Washington (AP) - The popular image may be of Stone Age people gnawing on a chunk of woolly mammoth, but new research indicates their diet may have been more balanced after all.
Many researchers had assumed people living in
Now, new findings indicate grains were part of the diet at ancient sites in
The team led by Anna Revedin of the Italian Institute of Prehistory and Early History in Florence found grinding stones, similar to a stone and pestle, with remains of grains at the sites.
The three sites were all dated to about 30,000 years ago and the residues appear to originate mainly from cattails and ferns, which are rich in starch and would have provided a good source of carbohydrates and energy.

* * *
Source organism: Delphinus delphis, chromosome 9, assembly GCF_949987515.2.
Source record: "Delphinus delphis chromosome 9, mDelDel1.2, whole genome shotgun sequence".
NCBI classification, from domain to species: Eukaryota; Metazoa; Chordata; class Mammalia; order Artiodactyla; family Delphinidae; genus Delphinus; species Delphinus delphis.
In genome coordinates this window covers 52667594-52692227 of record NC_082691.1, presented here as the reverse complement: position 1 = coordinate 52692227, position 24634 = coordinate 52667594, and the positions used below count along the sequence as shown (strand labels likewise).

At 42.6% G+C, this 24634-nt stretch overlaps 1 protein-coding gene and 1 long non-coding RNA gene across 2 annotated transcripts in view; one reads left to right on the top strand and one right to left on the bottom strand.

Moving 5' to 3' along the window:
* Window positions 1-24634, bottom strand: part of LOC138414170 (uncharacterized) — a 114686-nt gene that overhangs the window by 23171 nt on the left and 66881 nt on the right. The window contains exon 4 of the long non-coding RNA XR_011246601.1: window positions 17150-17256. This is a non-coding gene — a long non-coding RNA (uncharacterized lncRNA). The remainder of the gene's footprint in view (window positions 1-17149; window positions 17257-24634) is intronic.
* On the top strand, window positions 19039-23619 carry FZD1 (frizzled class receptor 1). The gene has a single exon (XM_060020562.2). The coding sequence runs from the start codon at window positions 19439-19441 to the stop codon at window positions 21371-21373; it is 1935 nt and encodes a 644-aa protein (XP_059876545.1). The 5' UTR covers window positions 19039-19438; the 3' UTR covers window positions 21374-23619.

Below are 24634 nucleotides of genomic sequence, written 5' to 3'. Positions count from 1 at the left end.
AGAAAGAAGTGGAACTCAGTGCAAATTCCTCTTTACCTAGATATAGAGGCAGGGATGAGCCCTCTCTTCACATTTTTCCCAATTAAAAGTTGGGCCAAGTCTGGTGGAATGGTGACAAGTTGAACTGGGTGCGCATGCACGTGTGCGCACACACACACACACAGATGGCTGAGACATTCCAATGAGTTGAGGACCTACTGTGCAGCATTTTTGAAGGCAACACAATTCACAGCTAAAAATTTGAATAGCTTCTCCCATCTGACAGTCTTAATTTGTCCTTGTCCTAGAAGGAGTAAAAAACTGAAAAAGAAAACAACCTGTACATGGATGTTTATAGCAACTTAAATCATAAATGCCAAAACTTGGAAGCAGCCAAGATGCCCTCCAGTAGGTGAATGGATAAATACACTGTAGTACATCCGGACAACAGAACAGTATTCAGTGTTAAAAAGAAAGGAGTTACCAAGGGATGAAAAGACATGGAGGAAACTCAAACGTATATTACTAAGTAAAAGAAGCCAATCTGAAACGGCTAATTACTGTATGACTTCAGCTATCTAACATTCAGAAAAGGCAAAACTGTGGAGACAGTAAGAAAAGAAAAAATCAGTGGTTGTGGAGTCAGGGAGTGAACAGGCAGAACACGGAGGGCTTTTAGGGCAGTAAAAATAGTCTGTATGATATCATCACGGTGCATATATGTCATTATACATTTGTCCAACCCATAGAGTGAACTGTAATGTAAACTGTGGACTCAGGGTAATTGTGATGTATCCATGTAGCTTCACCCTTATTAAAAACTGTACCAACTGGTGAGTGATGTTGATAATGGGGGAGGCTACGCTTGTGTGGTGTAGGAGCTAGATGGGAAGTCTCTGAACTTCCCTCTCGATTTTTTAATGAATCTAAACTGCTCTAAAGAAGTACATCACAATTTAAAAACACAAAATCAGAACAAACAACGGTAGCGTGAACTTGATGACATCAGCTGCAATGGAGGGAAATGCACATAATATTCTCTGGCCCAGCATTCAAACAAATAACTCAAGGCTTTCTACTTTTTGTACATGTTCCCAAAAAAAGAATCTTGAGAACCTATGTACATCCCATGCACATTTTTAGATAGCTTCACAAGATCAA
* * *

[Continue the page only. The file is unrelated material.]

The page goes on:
But "a large number of plant families are likely to have been involved in the diet," the researchers said.
Peeling and grinding the roots would also have allowed people to produce a dried flour which could be stored and cooked later, to compensate for seasonal changes in food availability, the researchers said.
The remains were found at the archaeological sites of Bilancino II in the Mugello Valley of Italy; Kostenki 16 (Uglyanka), in the Pokrovsky Valley,